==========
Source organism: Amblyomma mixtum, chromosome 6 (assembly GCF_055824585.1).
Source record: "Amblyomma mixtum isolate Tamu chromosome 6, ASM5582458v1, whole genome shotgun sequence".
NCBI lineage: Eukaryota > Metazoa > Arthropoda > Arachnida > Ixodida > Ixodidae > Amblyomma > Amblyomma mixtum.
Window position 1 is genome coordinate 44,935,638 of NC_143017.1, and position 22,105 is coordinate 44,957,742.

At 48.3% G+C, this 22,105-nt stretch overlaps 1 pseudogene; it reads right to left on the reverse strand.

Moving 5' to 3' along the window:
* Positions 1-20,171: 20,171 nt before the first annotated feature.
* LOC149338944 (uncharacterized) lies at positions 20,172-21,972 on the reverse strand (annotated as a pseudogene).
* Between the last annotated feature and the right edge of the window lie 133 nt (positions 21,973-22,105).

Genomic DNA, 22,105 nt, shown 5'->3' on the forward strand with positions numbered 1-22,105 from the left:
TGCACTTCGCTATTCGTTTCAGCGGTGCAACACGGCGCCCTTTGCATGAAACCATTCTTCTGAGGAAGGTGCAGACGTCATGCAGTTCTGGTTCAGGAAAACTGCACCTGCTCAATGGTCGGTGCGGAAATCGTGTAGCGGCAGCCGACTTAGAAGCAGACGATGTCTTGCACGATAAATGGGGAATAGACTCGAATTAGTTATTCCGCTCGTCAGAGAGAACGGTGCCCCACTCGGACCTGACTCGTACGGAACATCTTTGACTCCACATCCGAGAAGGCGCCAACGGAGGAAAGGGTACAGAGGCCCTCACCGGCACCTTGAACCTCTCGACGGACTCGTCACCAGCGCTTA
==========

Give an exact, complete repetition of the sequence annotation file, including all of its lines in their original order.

Source organism: Amblyomma mixtum, chromosome 6 (assembly GCF_055824585.1).
Source record: "Amblyomma mixtum isolate Tamu chromosome 6, ASM5582458v1, whole genome shotgun sequence".
NCBI lineage: Eukaryota > Metazoa > Arthropoda > Arachnida > Ixodida > Ixodidae > Amblyomma > Amblyomma mixtum.
Window position 1 is genome coordinate 44,935,638 of NC_143017.1, and position 22,105 is coordinate 44,957,742.

At 48.3% G+C, this 22,105-nt stretch overlaps 1 pseudogene; it reads right to left on the reverse strand.

Moving 5' to 3' along the window:
* Positions 1-20,171: 20,171 nt before the first annotated feature.
* LOC149338944 (uncharacterized) lies at positions 20,172-21,972 on the reverse strand (annotated as a pseudogene).
* Between the last annotated feature and the right edge of the window lie 133 nt (positions 21,973-22,105).

Genomic DNA, 22,105 nt, shown 5'->3' on the forward strand with positions numbered 1-22,105 from the left:
TGCACTTCGCTATTCGTTTCAGCGGTGCAACACGGCGCCCTTTGCATGAAACCATTCTTCTGAGGAAGGTGCAGACGTCATGCAGTTCTGGTTCAGGAAAACTGCACCTGCTCAATGGTCGGTGCGGAAATCGTGTAGCGGCAGCCGACTTAGAAGCAGACGATGTCTTGCACGATAAATGGGGAATAGACTCGAATTAGTTATTCCGCTCGTCAGAGAGAACGGTGCCCCACTCGGACCTGACTCGTACGGAACATCTTTGACTCCACATCCGAGAAGGCGCCAACGGAGGAAAGGGTACAGAGGCCCTCACCGGCACCTTGAACCTCTCGACGGACTCGTCACCAGCGCTTA